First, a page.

1940 Orange Bowl

The 1940 Orange Bowl was a college football postseason bowl game between the Georgia Tech Yellow Jackets and the Missouri Tigers.

1940 Orange Bowl
Missouri Tigers Georgia Tech Yellow Jackets
(8–1) (7–2)
7 21
Head coach: 
Don Faurot
Head coach: 
William Alexander
AP
6
AP
16
1234 Total
Missouri 7000 7
Georgia Tech 7770 21
DateJanuary 1, 1940
Season1939
StadiumBurdine Stadium
LocationMiami, Florida
Attendance29,278

Background

The Yellow Jackets tied for first in the Southeastern Conference, their first conference title since winning the Southern Conference in 1928, which was also their last bowl appearance. Missouri won the Missouri Valley Intercollegiate Athletic Association title for the first time since 1927. This was Missouri's first bowl game since 1924

Game summary

Paul Christman gave the Tigers a 7-0 lead on his touchdown plunge, but Howard Ector responded with a touchdown run of his own to culminate a 63-yard drive and tie the score at 7 at the end of one quarter. Rob Ison dashed for the second Jacket touchdown to make it 14-7. Early Wheby made it 21-7 on his touchdown gallop of 34 yards as Georgia Tech won their first Orange Bowl.[1]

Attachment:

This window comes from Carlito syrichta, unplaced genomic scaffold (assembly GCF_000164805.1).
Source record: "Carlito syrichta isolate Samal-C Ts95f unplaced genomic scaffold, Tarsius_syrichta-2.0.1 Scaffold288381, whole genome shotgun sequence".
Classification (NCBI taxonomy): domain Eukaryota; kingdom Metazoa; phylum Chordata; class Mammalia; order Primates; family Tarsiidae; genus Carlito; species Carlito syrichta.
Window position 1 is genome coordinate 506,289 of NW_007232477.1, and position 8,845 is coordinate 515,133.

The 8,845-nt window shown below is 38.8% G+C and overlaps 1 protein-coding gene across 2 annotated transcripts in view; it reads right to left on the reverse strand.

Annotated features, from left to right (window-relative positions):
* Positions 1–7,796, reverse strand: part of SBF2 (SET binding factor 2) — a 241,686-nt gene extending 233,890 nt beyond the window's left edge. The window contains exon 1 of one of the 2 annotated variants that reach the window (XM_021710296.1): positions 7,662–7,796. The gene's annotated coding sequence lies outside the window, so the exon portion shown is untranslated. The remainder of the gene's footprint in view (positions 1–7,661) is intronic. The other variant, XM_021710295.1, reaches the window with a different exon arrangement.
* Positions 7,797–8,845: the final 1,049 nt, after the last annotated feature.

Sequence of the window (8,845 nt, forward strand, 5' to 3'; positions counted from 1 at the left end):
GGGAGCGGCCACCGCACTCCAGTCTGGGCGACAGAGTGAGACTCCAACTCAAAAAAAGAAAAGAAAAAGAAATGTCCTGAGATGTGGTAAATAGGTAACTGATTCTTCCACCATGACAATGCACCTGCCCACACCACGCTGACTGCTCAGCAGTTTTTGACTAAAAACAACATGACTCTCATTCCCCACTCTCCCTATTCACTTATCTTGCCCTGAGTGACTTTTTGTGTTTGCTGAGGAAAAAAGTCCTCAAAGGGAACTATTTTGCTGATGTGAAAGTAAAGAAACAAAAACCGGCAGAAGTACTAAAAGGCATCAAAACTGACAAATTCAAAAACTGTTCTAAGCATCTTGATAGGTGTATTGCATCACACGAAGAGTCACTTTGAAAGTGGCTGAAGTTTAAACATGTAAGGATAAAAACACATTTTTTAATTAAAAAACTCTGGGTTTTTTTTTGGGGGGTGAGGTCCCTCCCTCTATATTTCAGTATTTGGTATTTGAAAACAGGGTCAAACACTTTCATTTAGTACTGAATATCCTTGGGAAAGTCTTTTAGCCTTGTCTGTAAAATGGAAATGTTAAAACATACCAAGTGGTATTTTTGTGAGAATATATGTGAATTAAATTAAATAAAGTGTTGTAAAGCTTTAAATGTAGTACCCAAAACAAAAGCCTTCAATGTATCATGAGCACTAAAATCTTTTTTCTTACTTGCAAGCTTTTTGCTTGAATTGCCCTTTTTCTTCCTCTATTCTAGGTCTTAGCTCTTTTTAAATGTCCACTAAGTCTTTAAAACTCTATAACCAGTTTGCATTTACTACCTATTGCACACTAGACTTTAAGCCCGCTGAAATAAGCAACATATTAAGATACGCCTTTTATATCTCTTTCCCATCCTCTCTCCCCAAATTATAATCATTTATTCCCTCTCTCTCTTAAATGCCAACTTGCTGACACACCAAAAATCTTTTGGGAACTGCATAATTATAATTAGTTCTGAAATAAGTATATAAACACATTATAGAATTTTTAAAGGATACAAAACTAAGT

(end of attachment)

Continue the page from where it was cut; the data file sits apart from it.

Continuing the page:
Aftermath

The Yellow Jackets have made six subsequent appearances in the over 70-year span since this game, including three in the next 12 years. The Tigers returned to the Orange Bowl 20 years later.

Statistics

Statistics Georgia Tech Missouri
First Downs 12 14
Rushing Yards 210 151
Passing Yards 91 60
Total Offense 301 211
Interceptions 1 1
Punt Average 35.0 33.0
Fumbles Lost 3 1
Penalty Yards 36 15

References

  1. ^ http://game.orangebowl.org/orange-bowl-history/the-history-of-the-orange-bowl/1940s/1940/
1939 Georgia Tech Yellow Jackets football team

The 1939 Georgia Tech Yellow Jackets football team represented the Georgia Institute of Technology during the 1939 college football season. The Yellow Jackets were led by 20th-year head coach William Alexander and played their home games at Grant Field in Atlanta, Georgia.

Georgia Tech finished undefeated in Southeastern Conference play, claiming a share of the conference title with Tennessee and Tulane. They suffered two close non-conference losses: the first, a season-opening road trip loss to Notre Dame; and the second, a one-point loss to Duke at home, in which Georgia Tech missed the would-be tying point-after attempt in the second quarter and missed the winning field goal in the final minute of the game. The Yellow Jackets finished ranked in the final AP Poll for the first time, and were invited to their second ever bowl game, the 1940 Orange Bowl, where they defeated Missouri.

1939 Missouri Tigers football team